Dosage: 4 g of fresh garlic (about one medium-sized clove) or 8 mg of volatile oil daily is recommended; if you prefer capsules, make sure that they are enteric-coated. Take one capsule twice a day during a cold.
Teas of elderberry fruits or flowers have been used for centuries in folk medicine to treat the symptoms of colds and flu; in Europe, elderberry flowers are commonly used as a diuretic. Recent research from Israel indicates that elderberry fruit extract may deactivate flu viruses by preventing them from replicating (flu viruses must reproduce or they cannot infect the body). Although this finding is exciting, it has yet to be confirmed.
Dosage: Take 40 drops of the liquid fruit extract daily or 2 to 4 g of the dried flowers in an infusion once a day during the first signs of a cold. Elderberry is available in powders, capsules, and other forms. So far, no side effects or contraindications have been reported.
If a cold has persisted for three or four days, you may feel as though it has settled in for good. Your throat, sinuses, and lungs may be severely inflamed; if your cold has settled deeply in your lungs, the phlegm that you cough up is thick, and your chest feels tight and sore. Now is a good time to try goldenseal, osha, or pleurisy root.
The root of goldenseal is believed to help chronic inflammation of the mucous membranes, such as those lining the throat, sinuses, and lungs. In secreting mucus, which traps and immobilizes bacteria and viruses, healthy mucous membranes serve as the body's first-line defense against intruders. When they become inflamed, however, they lose their ability to secrete mucus, and microbes are able to enter the circulatory system. Two alkaloids in goldenseal, berberine and hydrastine, are believed to contribute to the root's ability to reduce inflammation of the mucous membranes, enabling the tissues to resume their protective role. Further research is needed to establish this.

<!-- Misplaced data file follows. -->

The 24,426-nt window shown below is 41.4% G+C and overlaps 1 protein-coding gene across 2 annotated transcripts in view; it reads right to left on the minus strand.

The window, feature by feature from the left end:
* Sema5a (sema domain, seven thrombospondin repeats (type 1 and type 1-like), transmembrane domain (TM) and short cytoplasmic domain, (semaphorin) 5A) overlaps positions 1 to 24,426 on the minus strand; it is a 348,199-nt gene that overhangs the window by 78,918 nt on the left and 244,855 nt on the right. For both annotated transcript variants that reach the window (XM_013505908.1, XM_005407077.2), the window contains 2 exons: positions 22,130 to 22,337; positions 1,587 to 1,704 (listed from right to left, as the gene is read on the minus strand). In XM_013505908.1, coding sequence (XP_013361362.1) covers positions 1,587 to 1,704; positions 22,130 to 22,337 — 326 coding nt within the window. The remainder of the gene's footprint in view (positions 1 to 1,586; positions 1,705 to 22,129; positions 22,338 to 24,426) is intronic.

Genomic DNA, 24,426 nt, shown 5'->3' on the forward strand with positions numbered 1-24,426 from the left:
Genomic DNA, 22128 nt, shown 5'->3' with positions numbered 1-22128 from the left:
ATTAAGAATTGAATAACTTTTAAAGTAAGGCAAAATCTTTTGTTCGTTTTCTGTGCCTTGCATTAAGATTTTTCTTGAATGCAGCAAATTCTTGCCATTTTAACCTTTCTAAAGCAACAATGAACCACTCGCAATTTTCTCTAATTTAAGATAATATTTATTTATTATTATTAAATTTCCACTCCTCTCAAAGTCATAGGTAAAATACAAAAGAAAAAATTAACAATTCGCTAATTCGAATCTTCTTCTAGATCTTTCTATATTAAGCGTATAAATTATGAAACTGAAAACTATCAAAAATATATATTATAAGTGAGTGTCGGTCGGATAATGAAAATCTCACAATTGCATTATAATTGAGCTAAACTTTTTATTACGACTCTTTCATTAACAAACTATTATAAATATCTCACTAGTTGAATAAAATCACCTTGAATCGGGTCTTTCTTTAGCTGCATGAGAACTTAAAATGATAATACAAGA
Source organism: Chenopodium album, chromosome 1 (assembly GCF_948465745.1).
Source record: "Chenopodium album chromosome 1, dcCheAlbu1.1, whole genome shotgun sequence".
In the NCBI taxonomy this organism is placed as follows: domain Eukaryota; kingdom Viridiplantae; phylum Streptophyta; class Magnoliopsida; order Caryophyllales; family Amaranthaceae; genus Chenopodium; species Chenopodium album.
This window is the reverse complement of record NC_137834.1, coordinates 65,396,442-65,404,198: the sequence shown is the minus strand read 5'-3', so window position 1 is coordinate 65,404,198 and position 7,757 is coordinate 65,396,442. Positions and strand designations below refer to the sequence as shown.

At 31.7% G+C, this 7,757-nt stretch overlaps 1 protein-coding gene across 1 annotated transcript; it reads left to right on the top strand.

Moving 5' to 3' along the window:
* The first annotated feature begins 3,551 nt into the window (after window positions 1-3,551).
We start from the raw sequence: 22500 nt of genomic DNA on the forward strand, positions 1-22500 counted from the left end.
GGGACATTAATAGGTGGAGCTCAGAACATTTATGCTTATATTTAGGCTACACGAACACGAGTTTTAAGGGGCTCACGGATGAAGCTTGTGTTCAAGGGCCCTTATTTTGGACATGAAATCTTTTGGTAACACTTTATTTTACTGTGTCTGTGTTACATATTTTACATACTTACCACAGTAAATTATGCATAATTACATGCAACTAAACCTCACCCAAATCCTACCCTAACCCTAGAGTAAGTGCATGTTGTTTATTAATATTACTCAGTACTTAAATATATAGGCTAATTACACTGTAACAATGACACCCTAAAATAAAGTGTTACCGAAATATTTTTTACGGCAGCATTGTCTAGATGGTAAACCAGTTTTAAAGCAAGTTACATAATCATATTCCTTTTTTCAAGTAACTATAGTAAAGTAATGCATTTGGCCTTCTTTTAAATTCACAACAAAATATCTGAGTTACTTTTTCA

Goldenseal is one of North America's most popular herbs; however, overharvesting of roots from the wild and other factors have led to recent shortages and high prices. Increased cultivation of goldenseal is expected to alleviate the scarcity within five to ten years.
Dosage: 0.5 to 1 g of the powdered root daily or 20 to 30 drops of the liquid extract or one capsule every two to three hours. Take goldenseal only until the inflammation is gone, then stop: long-term use can kill beneficial intestinal organisms. Do not take goldenseal if you are pregnant (it can cause uterine contractions) or if you have high blood pressure.
Osha, or Porter's lovage, is an herb of the carrot family (Umbelliferae) native to the Southwest. It has been used for centuries by Native Americans to treat sore throats, lung congestion, and other respiratory disorders.
During colds and flu, the body loses moisture, and mucus becomes thick and difficult to expel. Thick mucus provides a place for germs to multiply. Osha can help by keeping the mucus in the lungs wet and fluid, stimulating the cilia on cells of the mucous membranes in the lungs to move debris-laden mucus up and out into the throat, and decreasing inflammation of the respiratory tract.
Dosage: The root of osha is the part used medicinally; take during infection only. Take 10 to 30 drops of the liquid extract or one capsule every three to four hours, up to five times a day. Do not use during pregnancy.